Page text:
Quarkus, the Java stack back from the future
Java is dead, they say, Java is fat and slow, they also say. Join me for a 100% live coding session where I will prove them that they are completely wrong. The JVM ecosystem has never been so innovative than today and Quarkus is one of those new Java stacks that will blow your mind. Starting your app in 0.018 seconds with a memory print of 30Mb is now a reality and at the same time Quarkus brings Developer Experience to the next level : Live reload, continuous testing and way more that will be demonstrated during this live coding session.
Zero-downtime deployment on Kubernetes with Hazelcast
Kubernetes allows a lot. After discovering its features, it’s easy to think it can magically transform your application deployment process into a painless no-event. For Hello World applications, that is the case. Unfortunately, not many of us do deploy such applications day-to-day because we need to handle state. Though it would be much easier to have stateless apps, and despite our best efforts in this direction, state is found in (at least) two places: sessions and databases.
You need to think about keeping the state while stopping and starting application nodes. In this talk, I’ll demo how to update a Spring Boot app deployed on a Kubernetes cluster with a non-trivial database schema change with the help of Hazelcast, while keeping the service up during the entire update process.
Disco API - JDK’s distributions as a service
At Azul, we have spent some time creating a little API that should help you to discover builds of OpenJDK from different distributions in a general way.
In this session, we will give you a short introduction on what the Disco API is and how it can help you find the JDK/JRE of your choice.
At the moment the following distributions are supported: AdoptOpenJDK, Corretto, Dragonwell, GraalVM CE, Liberica, Liberica Native, Mandrel, OJDKBuild, OpenLogic, Oracle, Oracle OpenJDK, SAP Machine, Trava and Zulu.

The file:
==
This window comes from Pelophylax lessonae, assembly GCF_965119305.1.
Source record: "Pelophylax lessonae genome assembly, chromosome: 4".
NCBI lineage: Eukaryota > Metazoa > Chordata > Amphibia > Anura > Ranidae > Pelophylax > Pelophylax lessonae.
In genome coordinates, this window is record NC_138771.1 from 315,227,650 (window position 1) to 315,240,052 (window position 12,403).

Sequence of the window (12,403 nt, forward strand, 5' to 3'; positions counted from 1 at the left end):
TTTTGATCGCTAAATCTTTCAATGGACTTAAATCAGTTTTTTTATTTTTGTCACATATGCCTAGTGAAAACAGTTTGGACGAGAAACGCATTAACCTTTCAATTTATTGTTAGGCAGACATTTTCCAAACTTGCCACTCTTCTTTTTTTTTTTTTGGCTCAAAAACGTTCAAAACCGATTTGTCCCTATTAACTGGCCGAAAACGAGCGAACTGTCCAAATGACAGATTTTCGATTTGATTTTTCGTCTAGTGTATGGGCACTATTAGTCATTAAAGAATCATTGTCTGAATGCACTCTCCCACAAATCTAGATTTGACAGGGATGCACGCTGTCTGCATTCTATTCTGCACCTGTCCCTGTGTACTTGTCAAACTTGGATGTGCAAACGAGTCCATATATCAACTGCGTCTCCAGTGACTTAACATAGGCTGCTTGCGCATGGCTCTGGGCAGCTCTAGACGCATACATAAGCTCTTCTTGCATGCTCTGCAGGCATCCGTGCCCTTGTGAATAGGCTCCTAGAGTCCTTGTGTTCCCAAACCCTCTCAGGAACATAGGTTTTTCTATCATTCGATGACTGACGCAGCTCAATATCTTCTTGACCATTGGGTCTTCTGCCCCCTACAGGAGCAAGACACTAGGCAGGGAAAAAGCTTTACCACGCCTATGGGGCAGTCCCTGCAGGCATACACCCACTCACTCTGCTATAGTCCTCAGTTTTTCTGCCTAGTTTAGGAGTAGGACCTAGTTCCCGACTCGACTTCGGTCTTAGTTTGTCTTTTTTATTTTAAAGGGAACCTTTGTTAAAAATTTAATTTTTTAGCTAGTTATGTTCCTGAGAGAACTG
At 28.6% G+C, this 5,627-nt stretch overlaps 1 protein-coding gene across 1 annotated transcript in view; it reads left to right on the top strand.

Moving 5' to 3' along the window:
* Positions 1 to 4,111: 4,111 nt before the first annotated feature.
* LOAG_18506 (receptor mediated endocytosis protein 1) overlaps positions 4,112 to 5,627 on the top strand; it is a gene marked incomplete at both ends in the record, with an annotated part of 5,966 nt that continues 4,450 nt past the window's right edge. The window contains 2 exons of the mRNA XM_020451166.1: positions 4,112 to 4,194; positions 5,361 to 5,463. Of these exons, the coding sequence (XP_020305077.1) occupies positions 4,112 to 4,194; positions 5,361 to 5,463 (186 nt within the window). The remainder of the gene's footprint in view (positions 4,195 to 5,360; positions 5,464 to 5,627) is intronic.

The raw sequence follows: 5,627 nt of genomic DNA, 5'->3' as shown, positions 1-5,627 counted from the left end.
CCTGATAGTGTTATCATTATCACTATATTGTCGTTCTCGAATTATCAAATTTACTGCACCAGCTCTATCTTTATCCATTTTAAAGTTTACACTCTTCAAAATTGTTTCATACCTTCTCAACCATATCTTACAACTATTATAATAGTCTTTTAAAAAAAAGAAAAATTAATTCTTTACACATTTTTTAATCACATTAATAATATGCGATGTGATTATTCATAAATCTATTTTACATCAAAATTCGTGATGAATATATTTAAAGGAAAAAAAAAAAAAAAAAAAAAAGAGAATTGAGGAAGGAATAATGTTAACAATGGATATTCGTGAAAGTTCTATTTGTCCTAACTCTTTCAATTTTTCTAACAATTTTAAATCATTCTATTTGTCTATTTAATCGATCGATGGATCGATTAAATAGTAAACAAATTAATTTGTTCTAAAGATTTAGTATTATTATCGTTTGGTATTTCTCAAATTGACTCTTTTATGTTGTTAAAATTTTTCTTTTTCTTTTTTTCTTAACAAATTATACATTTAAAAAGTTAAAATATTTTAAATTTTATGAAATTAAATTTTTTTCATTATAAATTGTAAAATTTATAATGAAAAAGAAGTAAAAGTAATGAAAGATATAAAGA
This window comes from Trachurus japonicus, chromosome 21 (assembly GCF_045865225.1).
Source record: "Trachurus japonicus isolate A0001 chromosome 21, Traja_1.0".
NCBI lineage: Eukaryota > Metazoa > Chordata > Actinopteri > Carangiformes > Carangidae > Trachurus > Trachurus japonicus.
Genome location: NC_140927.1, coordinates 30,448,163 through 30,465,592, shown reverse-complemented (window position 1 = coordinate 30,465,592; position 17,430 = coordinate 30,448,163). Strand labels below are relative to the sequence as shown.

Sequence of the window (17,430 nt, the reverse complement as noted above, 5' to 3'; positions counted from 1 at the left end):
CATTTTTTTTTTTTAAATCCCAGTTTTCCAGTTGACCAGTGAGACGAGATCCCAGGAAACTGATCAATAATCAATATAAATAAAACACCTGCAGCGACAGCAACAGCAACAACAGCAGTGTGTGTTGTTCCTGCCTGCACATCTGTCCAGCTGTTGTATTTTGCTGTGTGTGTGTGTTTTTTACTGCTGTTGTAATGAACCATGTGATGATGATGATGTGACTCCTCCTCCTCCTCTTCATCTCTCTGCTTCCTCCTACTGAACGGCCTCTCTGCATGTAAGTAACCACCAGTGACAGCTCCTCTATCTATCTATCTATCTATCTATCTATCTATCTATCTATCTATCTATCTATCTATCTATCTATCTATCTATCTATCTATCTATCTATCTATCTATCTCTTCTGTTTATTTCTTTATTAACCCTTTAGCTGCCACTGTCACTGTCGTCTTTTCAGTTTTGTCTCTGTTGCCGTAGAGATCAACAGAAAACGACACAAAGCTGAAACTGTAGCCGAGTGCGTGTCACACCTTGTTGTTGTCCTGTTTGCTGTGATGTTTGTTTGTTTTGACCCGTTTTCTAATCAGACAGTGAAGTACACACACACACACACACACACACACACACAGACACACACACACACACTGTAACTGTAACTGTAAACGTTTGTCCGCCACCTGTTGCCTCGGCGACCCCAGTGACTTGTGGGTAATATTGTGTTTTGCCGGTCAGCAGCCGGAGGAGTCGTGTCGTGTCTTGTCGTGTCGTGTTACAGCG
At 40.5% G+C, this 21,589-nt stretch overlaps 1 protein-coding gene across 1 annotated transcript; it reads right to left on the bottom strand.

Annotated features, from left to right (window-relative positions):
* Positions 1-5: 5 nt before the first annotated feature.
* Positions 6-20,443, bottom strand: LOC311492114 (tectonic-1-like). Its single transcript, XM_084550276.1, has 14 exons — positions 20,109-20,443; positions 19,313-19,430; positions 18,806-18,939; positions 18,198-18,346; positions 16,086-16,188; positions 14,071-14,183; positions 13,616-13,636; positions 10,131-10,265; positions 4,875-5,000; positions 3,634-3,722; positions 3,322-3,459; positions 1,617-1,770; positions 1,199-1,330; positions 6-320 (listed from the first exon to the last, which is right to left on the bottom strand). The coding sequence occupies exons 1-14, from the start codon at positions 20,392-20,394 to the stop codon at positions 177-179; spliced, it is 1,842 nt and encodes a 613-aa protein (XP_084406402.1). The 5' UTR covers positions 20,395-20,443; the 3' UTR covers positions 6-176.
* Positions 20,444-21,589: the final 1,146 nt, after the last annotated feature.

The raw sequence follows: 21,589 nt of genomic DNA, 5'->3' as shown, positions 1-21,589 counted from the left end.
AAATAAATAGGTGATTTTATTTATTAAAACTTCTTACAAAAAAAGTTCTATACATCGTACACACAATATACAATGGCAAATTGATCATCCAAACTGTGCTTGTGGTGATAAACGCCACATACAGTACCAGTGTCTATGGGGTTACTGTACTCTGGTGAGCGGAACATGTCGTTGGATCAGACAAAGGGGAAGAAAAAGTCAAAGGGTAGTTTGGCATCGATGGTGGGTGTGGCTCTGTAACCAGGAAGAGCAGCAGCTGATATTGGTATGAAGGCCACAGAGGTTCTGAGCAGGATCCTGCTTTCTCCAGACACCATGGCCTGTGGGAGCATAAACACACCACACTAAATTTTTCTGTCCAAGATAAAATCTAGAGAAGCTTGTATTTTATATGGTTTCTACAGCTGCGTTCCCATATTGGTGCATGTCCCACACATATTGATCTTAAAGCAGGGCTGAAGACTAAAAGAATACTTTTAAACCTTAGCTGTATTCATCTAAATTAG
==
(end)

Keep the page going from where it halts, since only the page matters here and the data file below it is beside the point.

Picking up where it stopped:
Java and JavaFX on (desktop/mobile/embedded) clients, an overview
Java started as a programming language for smart clients. It became incredibly successful as a language and environment for server-side and later for cloud-native development. However, Java is still very powerful and applicable in the client space.
In this session, we will give a status update of the evolutions for Java on the Client. A key-framework in this is JavaFX, which is developed in the OpenJFX project, under the OpenJDK umbrella. Using JavaFX, developers can easily create cross-platform applications with a nice, modern user interface. Those applications can be deployed on all kinds of desktop systems, but also on mobile and embedded devices. By using Java and JavaFX for client development, developers benefit from the key benefits of Java, including security, stability, maturity and the large ecosystem.
In this session, we also pay attention to GraalVM, and especially to the AOT compiler that is part of the project. This AOT compiler is used by Gluon Substrate to create native executables or packages based on 100% Java code. There are some major benefits in this, e.g. fast startup time and smaller memory consumption.
After attending this session, you will understand why it is exciting to be a Java developer today, and leverage your skills in client areas like desktop, mobile and embedded.
Beyond Jakarta EE 9.1
Jakarta EE 9 lowers the barriers of entry, eases migration, and lays a foundation for future innovation. Jakarta EE 9.1 takes this even further by offering Java SE 11 support.
In this session, I will go through what Jakarta EE 9.1 brings to the table and how this release lowers the barriers of entry, eases migration, and lays the foundation for a platform for future innovation. We will also look ahead to what future releases may bring. The session includes a demo including converting from the javax. to jakarta. namespace as well as looking at available implementations.